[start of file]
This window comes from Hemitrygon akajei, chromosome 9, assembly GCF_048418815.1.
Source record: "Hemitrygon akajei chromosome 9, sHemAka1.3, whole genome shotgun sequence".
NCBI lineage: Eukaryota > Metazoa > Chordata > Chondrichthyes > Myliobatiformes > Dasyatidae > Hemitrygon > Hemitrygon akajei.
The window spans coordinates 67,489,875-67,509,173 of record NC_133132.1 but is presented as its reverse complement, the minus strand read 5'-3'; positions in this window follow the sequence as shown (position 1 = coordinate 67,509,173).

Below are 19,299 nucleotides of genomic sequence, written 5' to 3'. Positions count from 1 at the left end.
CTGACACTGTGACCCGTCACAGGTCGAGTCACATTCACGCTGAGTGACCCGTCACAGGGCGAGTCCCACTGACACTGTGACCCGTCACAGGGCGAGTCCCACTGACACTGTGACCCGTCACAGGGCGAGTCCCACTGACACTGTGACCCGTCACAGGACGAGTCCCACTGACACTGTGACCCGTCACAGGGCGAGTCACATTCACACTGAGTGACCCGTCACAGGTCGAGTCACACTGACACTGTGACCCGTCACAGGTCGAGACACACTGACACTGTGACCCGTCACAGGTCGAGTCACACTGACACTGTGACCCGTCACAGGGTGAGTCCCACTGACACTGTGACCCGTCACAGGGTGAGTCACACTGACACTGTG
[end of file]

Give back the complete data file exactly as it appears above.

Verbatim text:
This window comes from Hemitrygon akajei, chromosome 9, assembly GCF_048418815.1.
Source record: "Hemitrygon akajei chromosome 9, sHemAka1.3, whole genome shotgun sequence".
NCBI lineage: Eukaryota > Metazoa > Chordata > Chondrichthyes > Myliobatiformes > Dasyatidae > Hemitrygon > Hemitrygon akajei.
The window spans coordinates 67,489,875-67,509,173 of record NC_133132.1 but is presented as its reverse complement, the minus strand read 5'-3'; positions in this window follow the sequence as shown (position 1 = coordinate 67,509,173).

Below are 19,299 nucleotides of genomic sequence, written 5' to 3'. Positions count from 1 at the left end.
CTGACACTGTGACCCGTCACAGGTCGAGTCACATTCACGCTGAGTGACCCGTCACAGGGCGAGTCCCACTGACACTGTGACCCGTCACAGGGCGAGTCCCACTGACACTGTGACCCGTCACAGGGCGAGTCCCACTGACACTGTGACCCGTCACAGGACGAGTCCCACTGACACTGTGACCCGTCACAGGGCGAGTCACATTCACACTGAGTGACCCGTCACAGGTCGAGTCACACTGACACTGTGACCCGTCACAGGTCGAGACACACTGACACTGTGACCCGTCACAGGTCGAGTCACACTGACACTGTGACCCGTCACAGGGTGAGTCCCACTGACACTGTGACCCGTCACAGGGTGAGTCACACTGACACTGTG